People use fancy terms like accounts receivable or past due accounts to refer to debt, but Florida business owners cannot ignore a basic fact: Someone owes you money. Your company is carrying a financial loss, while another party is enjoying free use of the goods or services you provided on credit. However, even when motivated to pursue debt, you may not know exactly how to proceed. The Florida Consumer Collection Practices Act (FCCPA) contains numerous prohibitions that apply to original creditors. Violations could give your customer a private right of action to seek monetary damages, legal costs, and attorneys’ fees.
Therefore, while it is critical to be proactive about debt collection, business owners must also avoid tactics that expose them to litigation. A Clearwater business litigation lawyer can consult with you on establishing efficient, effective practices for A/R, and legal help is essential when pursuing lawsuits against debtors. Plus, some tips on debt collection may also be useful.
Avoid assumptions about the debt. Before jumping to conclusions about why the amount is past due, assume the positive. Perhaps your customer simply forgot, lost the invoice, or was away from the office for an extended period. Your attitude with initial communications about the debt sets the stage for the conversation, and negativity could put the other party on the defensive.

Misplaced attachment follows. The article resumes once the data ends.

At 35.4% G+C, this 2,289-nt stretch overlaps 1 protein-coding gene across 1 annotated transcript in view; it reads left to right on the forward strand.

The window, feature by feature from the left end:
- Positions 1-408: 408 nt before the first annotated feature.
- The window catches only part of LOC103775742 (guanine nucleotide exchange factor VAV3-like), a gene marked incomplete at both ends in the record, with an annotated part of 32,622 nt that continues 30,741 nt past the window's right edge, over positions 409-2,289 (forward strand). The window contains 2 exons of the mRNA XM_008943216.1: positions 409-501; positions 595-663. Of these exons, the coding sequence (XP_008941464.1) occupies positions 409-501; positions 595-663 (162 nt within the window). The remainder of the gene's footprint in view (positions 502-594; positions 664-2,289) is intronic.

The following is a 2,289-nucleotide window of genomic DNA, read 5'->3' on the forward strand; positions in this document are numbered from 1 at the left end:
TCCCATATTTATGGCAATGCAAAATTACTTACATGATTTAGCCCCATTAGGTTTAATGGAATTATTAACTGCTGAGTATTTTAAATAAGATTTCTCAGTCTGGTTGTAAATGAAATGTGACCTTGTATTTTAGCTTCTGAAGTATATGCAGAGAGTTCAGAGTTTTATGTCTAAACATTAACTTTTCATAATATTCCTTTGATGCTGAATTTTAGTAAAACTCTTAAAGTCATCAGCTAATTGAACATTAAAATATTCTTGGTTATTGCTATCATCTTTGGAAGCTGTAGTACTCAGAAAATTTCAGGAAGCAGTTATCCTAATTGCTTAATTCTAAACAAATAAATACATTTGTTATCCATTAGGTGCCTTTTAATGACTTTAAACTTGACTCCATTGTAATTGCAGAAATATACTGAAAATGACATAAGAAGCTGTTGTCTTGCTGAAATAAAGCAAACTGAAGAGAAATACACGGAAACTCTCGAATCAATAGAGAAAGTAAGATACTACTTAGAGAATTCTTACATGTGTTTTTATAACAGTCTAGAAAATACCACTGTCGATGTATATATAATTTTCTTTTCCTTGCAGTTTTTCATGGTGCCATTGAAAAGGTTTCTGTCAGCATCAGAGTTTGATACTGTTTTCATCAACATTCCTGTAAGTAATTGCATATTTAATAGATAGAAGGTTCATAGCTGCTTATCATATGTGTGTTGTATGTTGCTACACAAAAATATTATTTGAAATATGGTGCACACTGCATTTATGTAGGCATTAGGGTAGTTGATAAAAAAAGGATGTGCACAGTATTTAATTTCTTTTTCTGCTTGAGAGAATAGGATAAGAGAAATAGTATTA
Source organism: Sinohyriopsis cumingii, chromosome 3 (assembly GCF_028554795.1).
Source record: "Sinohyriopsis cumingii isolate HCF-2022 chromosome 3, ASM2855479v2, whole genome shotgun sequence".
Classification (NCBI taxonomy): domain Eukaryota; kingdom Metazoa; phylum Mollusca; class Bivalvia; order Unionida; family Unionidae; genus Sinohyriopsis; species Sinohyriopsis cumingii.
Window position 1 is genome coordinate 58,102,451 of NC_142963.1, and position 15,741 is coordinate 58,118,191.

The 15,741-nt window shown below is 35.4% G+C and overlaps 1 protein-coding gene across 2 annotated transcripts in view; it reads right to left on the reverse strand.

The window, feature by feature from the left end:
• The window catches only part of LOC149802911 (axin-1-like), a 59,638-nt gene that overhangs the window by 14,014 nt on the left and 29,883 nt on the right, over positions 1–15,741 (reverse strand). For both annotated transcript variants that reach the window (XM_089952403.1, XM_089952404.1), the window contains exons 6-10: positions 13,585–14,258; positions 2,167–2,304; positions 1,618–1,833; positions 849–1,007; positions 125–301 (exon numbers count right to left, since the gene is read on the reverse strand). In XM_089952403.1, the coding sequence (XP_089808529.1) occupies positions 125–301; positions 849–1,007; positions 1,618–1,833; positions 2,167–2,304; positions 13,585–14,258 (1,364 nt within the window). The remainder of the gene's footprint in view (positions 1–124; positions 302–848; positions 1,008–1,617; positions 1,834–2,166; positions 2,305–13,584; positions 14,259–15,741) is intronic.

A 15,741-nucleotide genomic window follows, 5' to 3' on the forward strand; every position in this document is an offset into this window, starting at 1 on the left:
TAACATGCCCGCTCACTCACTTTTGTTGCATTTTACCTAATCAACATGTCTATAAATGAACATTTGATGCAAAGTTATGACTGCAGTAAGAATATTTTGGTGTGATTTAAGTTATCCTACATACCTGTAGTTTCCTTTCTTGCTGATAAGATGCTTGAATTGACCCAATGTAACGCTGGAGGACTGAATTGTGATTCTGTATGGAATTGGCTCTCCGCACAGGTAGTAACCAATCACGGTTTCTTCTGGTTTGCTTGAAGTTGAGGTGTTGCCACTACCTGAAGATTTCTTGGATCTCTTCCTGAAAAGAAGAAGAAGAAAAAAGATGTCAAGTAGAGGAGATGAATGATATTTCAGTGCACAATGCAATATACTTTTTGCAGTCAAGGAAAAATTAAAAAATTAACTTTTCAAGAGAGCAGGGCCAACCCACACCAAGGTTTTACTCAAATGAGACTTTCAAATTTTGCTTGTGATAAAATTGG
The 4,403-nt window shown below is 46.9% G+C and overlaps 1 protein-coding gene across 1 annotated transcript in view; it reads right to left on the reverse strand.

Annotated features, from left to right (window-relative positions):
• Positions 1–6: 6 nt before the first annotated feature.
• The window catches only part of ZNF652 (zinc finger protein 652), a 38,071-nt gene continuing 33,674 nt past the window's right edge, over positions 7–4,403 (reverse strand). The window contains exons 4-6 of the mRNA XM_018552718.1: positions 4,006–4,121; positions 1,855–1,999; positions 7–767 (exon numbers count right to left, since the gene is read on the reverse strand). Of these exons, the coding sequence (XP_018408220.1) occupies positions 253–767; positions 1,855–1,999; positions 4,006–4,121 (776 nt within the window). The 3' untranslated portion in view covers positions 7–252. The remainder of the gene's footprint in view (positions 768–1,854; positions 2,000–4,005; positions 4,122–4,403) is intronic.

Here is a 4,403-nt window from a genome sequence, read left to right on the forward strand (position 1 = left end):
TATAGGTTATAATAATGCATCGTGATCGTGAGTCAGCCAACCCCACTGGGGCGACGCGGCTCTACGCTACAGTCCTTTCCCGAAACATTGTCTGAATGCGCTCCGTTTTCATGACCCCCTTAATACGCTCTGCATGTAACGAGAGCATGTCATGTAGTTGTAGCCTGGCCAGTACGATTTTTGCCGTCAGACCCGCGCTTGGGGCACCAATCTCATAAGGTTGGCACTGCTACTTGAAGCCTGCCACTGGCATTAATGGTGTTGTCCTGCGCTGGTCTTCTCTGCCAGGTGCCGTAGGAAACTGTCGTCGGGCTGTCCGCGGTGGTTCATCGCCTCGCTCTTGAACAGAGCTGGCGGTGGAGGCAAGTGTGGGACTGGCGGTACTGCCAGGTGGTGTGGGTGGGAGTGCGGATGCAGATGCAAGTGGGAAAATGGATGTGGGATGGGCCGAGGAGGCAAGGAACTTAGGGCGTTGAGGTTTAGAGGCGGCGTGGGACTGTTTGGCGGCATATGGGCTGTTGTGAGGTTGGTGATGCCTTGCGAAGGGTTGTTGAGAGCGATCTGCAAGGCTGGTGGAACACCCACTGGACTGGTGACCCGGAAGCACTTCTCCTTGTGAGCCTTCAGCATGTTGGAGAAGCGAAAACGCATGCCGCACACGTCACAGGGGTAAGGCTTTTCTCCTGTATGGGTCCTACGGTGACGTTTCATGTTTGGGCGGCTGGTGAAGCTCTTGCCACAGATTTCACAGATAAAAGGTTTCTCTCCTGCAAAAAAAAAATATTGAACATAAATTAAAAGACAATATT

Move gradually in communicating with your customer. Think of the discussion about the past due account as a series of stages, each with increasing levels of assertiveness.
- The debtor gets the benefit of the doubt. Extend your appreciation if the payment crossed in the mail and offer to help with getting the matter resolved.
- Your customer has clearly ignored initial correspondence, so be firm in your desire to get the debt off your books.
- You will need to be direct and insistent while avoiding any language that is offensive, threatening, or unprofessional. Make sure the debtor knows that you want to avoid legal action but that you must protect your business.
Assign accounts receivable to a single employee or team. Asking employees, especially sales staff, to handle their own accounts can be disruptive. Delegate debt collection to one person, and larger organizations may even consider a team for managing A/R. Keep in mind that, at some point, it is smart to turn things over to a Clearwater business litigation attorney to handle.
Implement multiple channels for collection efforts. Whatever route you usually use for communication, gradually add one or more. Send an email or text, and then follow up with a fax or phone call. Employ these channels regularly, but never so frequently as to constitute harassment.
A Pinellas County Business Litigation Attorney Can Assist with Debt Collection
These are helpful guidelines for accounts receivable, but you will need skilled representation to pursue a debt collection lawsuit. To learn how we assist with these cases, please call Clearwater Business Law at (727) 785-5100 to set up a consultation. Our Florida business lawyers can meet with you at our Clearwater, FL offices to discuss details.